Tuntou Village - The home of China's red lanterns


(worldkings.org) As the Chinese Lunar New Year draws near, Tuntou village in the Gaocheng district of Shijiazhuang, Hebei province, is busy producing lanterns to help decorate houses.

Carefully steadying the gleaming red lantern between her knees, a worker applied the Chinese character for "wealth" in gold glitter - one of the millions that will illuminate the forthcoming Chinese New Year.



A high wooden arch at the entrance to the snowy village of Tuntou, in Hebei province southwest of Beijing, proclaims it the "Lantern Capital" of the People's Republic.

For the past two months, the town has been churning out the pumpkin-shaped lamps in preparation for the biggest holiday of the year in the world's most populous country.



Known as the Spring Festival in China, the holiday, which falls on Feb 8 this year, compares in importance to Christmas in the West, and marks a time when far-flung family members return home for merriment and meals - according to tradition, they must be back by midnight on the eve of the new year.

Tuntou village has specialised in artisanal lantern-making for nearly 40 years.

It is not the site of enormous factories, instead the industry is driven by a number of private workshops in which families concentrate on the production of a single lantern element - the spindly metal frames, the exterior "skin" of fabric or silk or the decorative inscriptions.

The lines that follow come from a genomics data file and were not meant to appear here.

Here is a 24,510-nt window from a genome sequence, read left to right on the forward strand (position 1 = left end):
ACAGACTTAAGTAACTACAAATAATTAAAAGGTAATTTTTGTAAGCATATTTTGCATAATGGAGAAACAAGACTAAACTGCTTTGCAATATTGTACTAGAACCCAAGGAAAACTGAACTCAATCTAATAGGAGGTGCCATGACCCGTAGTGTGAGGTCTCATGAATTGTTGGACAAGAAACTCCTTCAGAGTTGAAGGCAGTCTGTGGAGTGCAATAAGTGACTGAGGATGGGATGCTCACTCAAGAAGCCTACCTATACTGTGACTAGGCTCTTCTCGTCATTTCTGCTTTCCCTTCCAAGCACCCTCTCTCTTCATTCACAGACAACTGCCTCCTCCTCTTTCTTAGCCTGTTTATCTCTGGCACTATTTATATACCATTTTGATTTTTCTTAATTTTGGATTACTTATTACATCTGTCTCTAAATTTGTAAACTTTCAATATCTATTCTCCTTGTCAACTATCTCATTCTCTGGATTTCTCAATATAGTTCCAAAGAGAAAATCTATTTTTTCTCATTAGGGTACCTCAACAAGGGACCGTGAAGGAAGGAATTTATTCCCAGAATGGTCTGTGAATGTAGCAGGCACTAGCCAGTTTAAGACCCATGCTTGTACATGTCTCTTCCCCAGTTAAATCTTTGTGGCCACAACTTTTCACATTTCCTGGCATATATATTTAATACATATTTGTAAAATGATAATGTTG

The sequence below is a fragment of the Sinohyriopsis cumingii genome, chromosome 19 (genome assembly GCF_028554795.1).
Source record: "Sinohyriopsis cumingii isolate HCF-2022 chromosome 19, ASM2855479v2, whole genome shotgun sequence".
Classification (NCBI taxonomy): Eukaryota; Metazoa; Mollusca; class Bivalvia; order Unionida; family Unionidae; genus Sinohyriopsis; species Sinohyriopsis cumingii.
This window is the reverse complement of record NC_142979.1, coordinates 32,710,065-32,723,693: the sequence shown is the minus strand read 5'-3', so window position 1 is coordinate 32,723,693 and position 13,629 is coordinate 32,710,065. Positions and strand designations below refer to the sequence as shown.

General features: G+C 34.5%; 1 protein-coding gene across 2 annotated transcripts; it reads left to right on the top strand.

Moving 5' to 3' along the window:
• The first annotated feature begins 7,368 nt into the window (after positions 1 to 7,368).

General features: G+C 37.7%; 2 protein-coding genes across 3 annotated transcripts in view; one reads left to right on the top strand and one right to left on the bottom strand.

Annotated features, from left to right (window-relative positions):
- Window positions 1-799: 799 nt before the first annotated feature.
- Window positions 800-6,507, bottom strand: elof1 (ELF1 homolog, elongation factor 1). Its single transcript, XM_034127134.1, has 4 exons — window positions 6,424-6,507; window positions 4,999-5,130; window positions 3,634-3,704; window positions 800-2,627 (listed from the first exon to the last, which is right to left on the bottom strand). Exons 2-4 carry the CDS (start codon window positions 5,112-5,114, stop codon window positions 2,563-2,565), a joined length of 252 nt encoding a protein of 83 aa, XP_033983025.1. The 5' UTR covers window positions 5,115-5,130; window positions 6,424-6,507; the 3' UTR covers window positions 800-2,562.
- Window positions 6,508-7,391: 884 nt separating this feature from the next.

At the back of one assembly unit, high piles of nearly completed lanterns awaited processing, while workers wielded wooden canes to lift others high off the ground to dangle delicately from the ceiling.

The colour red symbolises luck and happiness in Chinese culture, and the lanterns are omnipresent throughout towns and countryside, trotted out at most important occasions: marriages, business openings and most of all Chinese New Year, which generally falls in late January or early to mid-February.



"Outside of the peak holiday season, we also receive special requests: giant models, for example, or orders to decorate the Forbidden City in Beijing," explained Mr Bai.

"Tens of millions of lanterns are produced each year and all or almost all of them are sold. A portion is exported to South-east Asia, the US or Japan. It has become an economic pillar for the village," he added.

Traditionally, positive Chinese characters such as "happiness", "peace" and "family" are painted on their sides.

Known as gongdeng, or palace lanterns, those made in the village were listed as a provincial intangible cultural heritage in 2006. The village can produce about 100 million pairs of lanterns annually and sells them at home and abroad.

According to asianews.network; tnp.straitstimes.com. Source of photos: internet 

Bee (Collect) - WORLDKINGS (Source of photos: Internet)

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